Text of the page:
Harold C. Simmons Comprehensive Cancer Center

Partner In Research

Contact Us at 833-722-6237

There are two ways to partner in research with Simmons Cancer Center. You can serve as a research advocate, offering your perspective to improve community engagement in cancer research. Or you can apply for a grant that pairs your organization with Simmons researchers to solve an important cancer problem in the Dallas-Fort Worth area.

Become a Research Advocate

Our research advocates are a diverse group of community volunteers who bring the lay perspective to cancer research. They help UT Southwestern scientists design studies that are sensitive to the patient experience, including cultural needs. Advocates also help our researchers share their discoveries in ways that are meaningful to the community and foster trust.

Specific research advocate duties include:

  • Attending monthly trainings on cancer research and advocacy
  • Giving feedback to researchers on grant proposals or study design and implementation
  • Offering suggestions on how to remove barriers to study participation and increase participation among a diverse range of participants
  • Writing letters of support for researchers who are applying for grants
  • Providing input on informed consent documents
  • Developing patient education materials
  • Coordinating delivery of research findings to community members and ensuring lay-friendly communication
  • Raising public awareness of cancer clinical trials
  • Promoting Simmons’ research advocacy program to UT Southwestern faculty and staff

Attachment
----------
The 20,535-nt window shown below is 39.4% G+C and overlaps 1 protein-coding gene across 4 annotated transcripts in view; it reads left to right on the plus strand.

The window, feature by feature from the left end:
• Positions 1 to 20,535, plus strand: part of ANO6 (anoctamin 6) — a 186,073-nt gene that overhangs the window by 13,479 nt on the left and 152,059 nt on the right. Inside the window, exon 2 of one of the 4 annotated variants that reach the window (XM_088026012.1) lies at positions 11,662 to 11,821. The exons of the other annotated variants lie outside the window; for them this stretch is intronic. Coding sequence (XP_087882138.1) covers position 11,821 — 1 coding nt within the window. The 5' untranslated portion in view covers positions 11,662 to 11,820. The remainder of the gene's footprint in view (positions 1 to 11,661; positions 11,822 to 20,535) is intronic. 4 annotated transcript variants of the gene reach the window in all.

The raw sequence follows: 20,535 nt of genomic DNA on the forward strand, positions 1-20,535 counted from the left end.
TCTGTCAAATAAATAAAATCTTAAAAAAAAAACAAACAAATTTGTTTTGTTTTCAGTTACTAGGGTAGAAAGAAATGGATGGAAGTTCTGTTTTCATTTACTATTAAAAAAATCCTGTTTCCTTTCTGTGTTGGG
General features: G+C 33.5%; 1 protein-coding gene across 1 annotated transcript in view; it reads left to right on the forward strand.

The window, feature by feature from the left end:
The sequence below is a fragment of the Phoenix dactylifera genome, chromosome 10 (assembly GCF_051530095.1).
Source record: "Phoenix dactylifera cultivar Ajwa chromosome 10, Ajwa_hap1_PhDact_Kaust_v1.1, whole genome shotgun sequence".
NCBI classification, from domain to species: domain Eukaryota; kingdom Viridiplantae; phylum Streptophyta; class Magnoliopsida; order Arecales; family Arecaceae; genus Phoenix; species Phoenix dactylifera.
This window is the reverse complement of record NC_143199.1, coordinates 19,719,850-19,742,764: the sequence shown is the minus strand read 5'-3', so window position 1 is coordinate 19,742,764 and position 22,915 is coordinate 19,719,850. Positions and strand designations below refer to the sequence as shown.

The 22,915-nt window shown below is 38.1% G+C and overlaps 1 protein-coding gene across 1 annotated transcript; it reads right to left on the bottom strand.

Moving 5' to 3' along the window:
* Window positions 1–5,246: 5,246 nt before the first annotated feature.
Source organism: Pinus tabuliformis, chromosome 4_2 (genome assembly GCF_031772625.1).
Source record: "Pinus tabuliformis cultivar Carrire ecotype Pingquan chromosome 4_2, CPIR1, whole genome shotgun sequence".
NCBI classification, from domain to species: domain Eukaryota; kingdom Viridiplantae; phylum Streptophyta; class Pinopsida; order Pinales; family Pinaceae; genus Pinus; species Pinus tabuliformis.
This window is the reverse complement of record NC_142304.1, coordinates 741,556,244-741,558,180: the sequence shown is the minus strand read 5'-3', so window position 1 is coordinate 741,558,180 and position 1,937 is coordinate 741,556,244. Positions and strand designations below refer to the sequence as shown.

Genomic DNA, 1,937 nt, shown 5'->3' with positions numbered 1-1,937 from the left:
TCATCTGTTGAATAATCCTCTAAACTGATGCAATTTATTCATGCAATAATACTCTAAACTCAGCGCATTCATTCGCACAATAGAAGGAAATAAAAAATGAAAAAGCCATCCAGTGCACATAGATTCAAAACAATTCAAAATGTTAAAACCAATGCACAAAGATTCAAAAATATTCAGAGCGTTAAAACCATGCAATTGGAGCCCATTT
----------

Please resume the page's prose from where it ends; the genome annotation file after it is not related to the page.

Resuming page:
If you are a cancer patient, former patient, family member, caregiver, or concerned community member interested in becoming a research advocate, please contact the Office of Community Outreach, Engagement, and Equity at OfficeofCOEE@UTSouthwestern.edu or call 833-722-6237.

Apply for a Community-Engaged Research Grant

Simmons Cancer Center periodically awards grants in community-engaged research. In this type of research, Simmons faculty members are paired with community organizations in shared efforts to reduce cancer rates among at-risk populations.

Awards include up to $100,000, delivered over an 18-month period, for basic/laboratory, translational, clinical, or population research focused on:

  • Cancers occurring most frequently and/or causing the highest death rates in the Dallas-Fort Worth area
  • Cancers affecting some groups of people more than others because of social, environmental, and/or economic disadvantages

Types of Research

  • Basic research studies how cancer develops and progresses in people.
  • Translational research moves new treatments from the laboratory to the clinic and takes observations from the clinic to design new treatments in the laboratory.
  • Clinical research uses data from people or samples of tissue to find new and better ways to prevent, detect, diagnose, and treat cancer.
  • Population research seeks to understand factors that impact health and cause cancer in various populations and to determine the best strategies for preventing cancer, detecting it early, and improving the patient experience.

Projects may relate to any aspect of the cancer care continuum − from prevention and screening to treatment and survivorship. However, proposals must reflect community input and/or involvement in project design, implementation, analysis, communication of findings, and recommendations for future study.

Simmons welcomes organizations of all types as research collaborators. We consider faith-based organizations, clinics and health care systems, for-profit businesses, nonprofit entities, schools, neighborhood centers, and chambers of commerce as potential partners.